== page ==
WhatsApp CEO Jan Koum to leave Facebook amid privacy flap
WhatsApp CEO Jan Koum is breaking ties with his company’s parent, Facebook, amid a privacy scandal that has dogged the social network for weeks.
Mr. Koum confirmed his departure from WhatsApp on Monday on his Facebook page. The Washington Post reported that Mr. Koum also plans to resign from Facebook’s board of directors. Facebook wouldn’t comment on that report.
Mr. Koum didn’t elaborate on his reasons for leaving, other to say it was time to “move on” so he could spend more time “collecting rare air-cooled Porsches, working on my cars and playing ultimate frisbee.”
But Mr. Koum also may have been embroiled in a rift with Facebook management over the parent company’s voracious appetite for personal information and WhatsApp’s dedication to user privacy, according to the Postreport. WhatsApp uses encryption technology that makes messages indecipherable to everyone but the sender and recipient.
WhatsApp also runs no ads. Facebook’s enormous profits, meanwhile, are powered almost entirely by advertising targeted to its users’ interests.
Mr. Koum’s defection could put CEO Mark Zuckerberg in an uncomfortable position on Tuesday, when he takes the stage at a company conference. In attendance will be more than 5,000 app software developers, some of whom may be WhatsApp users.
Mr. Zuckerberg is already expected to reiterate some of the apologies he’s been offering in the wake of revelations that Facebook allowed Cambridge Analytica, a data mining firm tied to U.S. President Donald Trump’s 2016 campaign, to obtain personal information from as many as 87 million of its users.
In a reply to Mr. Koum’s Facebook post, Mr. Zuckerberg told him he would miss working together.
“I’m grateful for everything you’ve done to help connect the world, and for everything you’ve taught me, including about encryption and its ability to take power from centralized systems and put it back in people’s hands,” Mr. Zuckerberg wrote.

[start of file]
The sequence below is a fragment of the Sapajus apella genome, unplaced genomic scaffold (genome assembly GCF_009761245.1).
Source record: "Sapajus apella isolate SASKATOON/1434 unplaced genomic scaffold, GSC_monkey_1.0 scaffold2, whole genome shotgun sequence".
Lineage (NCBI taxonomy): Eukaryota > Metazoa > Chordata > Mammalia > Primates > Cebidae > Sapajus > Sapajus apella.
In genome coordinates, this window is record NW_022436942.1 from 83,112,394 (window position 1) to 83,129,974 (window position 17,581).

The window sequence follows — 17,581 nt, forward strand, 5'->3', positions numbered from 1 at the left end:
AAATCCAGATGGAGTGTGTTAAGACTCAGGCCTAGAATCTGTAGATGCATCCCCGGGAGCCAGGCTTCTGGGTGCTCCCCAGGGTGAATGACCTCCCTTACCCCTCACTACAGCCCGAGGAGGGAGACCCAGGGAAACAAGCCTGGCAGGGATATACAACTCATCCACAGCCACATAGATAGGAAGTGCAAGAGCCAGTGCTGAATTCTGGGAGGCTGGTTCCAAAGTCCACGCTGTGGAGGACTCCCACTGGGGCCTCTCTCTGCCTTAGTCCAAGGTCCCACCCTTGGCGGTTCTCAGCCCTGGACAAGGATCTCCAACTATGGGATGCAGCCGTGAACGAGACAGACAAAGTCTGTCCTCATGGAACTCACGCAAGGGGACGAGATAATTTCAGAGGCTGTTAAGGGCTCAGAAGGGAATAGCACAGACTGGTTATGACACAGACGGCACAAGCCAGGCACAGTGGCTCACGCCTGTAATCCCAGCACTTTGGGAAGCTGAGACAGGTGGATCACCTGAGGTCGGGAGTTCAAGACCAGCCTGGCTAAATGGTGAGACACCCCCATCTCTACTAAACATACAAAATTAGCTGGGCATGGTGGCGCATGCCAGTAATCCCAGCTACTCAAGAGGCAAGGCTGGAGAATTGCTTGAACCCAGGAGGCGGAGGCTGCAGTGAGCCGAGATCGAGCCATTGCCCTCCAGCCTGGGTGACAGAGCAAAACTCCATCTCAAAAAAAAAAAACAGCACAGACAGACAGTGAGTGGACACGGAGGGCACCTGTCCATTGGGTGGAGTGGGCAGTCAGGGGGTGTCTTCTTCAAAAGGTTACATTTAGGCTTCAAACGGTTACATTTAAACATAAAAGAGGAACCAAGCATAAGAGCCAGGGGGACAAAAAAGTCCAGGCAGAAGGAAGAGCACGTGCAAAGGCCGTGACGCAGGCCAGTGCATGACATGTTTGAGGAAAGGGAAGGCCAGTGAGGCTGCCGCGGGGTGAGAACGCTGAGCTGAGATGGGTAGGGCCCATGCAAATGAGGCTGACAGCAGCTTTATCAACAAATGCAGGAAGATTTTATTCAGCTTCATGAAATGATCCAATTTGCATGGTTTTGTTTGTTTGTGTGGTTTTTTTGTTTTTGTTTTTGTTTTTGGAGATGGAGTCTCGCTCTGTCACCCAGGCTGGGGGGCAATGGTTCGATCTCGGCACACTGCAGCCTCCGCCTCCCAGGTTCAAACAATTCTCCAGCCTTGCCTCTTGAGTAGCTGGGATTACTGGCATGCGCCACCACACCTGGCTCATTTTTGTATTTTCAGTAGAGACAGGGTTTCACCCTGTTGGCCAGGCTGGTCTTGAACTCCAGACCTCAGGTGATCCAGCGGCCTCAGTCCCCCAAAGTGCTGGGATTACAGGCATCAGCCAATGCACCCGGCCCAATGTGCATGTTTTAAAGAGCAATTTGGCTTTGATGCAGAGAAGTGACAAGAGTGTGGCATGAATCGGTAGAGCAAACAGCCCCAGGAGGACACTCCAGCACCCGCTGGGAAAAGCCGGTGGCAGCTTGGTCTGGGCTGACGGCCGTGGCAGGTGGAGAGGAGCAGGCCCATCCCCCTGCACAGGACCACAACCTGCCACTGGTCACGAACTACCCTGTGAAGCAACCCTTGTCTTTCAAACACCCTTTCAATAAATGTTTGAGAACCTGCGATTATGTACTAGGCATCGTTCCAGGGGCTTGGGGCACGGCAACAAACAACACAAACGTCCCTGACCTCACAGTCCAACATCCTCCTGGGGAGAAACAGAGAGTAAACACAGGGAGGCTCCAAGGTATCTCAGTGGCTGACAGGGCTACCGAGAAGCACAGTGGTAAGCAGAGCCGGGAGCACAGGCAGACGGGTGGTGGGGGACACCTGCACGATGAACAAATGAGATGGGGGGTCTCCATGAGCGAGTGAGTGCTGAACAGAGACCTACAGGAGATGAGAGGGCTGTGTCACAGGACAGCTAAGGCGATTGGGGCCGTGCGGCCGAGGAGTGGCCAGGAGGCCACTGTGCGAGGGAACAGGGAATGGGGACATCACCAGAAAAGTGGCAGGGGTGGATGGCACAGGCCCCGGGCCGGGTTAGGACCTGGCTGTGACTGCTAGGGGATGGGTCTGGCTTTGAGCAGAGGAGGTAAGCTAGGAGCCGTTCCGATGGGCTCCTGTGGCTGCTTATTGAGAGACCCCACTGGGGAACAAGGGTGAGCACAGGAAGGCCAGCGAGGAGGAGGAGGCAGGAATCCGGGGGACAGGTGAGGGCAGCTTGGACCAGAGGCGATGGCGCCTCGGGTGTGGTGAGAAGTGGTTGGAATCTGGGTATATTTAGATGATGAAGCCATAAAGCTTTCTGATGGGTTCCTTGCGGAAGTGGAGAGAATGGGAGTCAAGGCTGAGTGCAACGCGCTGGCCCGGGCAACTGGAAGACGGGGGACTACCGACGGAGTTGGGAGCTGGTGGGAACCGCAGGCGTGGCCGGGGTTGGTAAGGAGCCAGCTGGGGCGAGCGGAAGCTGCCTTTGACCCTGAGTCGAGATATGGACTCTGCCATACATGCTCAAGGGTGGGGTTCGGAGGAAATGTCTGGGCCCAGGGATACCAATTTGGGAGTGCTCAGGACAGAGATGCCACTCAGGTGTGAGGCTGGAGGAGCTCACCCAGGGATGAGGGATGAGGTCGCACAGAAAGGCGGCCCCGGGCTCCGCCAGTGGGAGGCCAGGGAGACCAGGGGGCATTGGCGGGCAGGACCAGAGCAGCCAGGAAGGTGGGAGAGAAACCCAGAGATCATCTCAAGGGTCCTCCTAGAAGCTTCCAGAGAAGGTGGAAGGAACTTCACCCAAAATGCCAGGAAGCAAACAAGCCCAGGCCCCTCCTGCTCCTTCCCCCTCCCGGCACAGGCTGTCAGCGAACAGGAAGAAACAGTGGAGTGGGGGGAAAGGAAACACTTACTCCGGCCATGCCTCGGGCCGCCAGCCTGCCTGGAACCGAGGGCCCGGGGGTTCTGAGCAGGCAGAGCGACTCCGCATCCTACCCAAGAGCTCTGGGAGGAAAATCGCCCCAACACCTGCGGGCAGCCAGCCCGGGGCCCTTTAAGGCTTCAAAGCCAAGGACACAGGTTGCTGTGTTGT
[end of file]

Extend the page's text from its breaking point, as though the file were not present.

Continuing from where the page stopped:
Facebook bought WhatsApp for $19 billion in 2014, though without ever devising a clear strategy for how that service would make money. Both Mr. Koum, and WhatApp’s other co-founder, Brian Acton, had expressed an aversion to allowing ads into their service, causing analysts to wonder if the acquisition would ever pay off for Facebook.
Mr. Acton left WhatsApp late last year and joined in the growing backlash against Facebook, endorsing a campaign that encouraged users to delete their profiles from the social network.
But few of Facebook’s 2.2 billion users have departed so far, based on the audience and revenue growth the company reported last week.
Mr. Koum also signalled years ago that he would take a stand against Facebook if the company’s push to increase its profits demanded radical changes in the way WhatsApp operates. In a blog post written when Facebook announced the biggest acquisition in its history, Mr. Koum wrote that the deal wouldn’t have happened if WhatsApp “had to compromise on the core principles that will always define our company, our vision and our product.”
-AP/SAN FRANCISCO/ MAY 01, 2018